Station:  The Governor’s House
The Stifthauptmannshaus was one of the few buildings in the abbey grounds that served secular needs. For centuries, this Governor’s House served as accommodation for the abbey’s – male – administrators and later, the tenants of the Heiligengrabe estate.
What’s believed to have been the original building on this site was destroyed during the Thirty Years’ War. It went up in flames during the Battle of Wittstock in October 1636.
More than three decades passed before the abbey erected a new residential building on this site in 1670. The occupant was the then abbey governor, Hans Erdmann von Bertikow.
In 1838, Abbess Henriette von Steinwehr had the present neo-classical building erected on the foundations of that baroque house. The new building was specifically designated as the “Residence of the Collegiate Foundation’s Governor at Sankt Heiligengrabe”.
By this time, the collegiate foundation’s school had been established over in the abbey. But with the number of girls increasing, the school gradually ran out of space. So in the summer of 1926, it transferred to the Governor’s House, where several large classrooms, an art room and a physics room were available.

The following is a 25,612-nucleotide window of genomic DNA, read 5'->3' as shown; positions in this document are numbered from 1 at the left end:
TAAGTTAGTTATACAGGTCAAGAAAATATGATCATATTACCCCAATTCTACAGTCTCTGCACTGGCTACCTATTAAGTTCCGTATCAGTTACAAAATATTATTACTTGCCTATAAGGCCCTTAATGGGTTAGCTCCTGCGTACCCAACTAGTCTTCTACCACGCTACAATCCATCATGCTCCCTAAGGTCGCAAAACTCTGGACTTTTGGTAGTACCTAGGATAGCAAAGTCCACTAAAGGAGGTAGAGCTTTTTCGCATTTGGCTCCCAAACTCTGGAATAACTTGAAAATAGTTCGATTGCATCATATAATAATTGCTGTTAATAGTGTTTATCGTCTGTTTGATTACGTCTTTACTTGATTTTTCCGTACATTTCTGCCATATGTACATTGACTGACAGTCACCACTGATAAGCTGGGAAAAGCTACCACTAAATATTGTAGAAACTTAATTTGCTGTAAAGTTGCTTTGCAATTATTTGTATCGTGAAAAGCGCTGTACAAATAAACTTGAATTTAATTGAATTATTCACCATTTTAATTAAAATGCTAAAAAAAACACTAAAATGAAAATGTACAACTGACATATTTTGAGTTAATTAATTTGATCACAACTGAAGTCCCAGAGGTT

After the school was closed down at the end of the Second World War, Heiligengrabe’s village school was housed here. Then the deaconesses of the Friedenshort charity took over the house and renamed it "Haus Gottessegen" – Divine Blessings House. This was where they set up the training college for child welfare social work.
Shortly after the turn of the millennium, Heiligengrabe’s museum tradition was revived in this building. It hosted several exhibitions on the history of the abbey before the museum moved to its present location in the east wing. Since 2011, the Governor’s House has again been home to a school: the Gemeinschaftsschule im Kloster Stift.
All depictions © Kloster Stift zum Heiligengrabe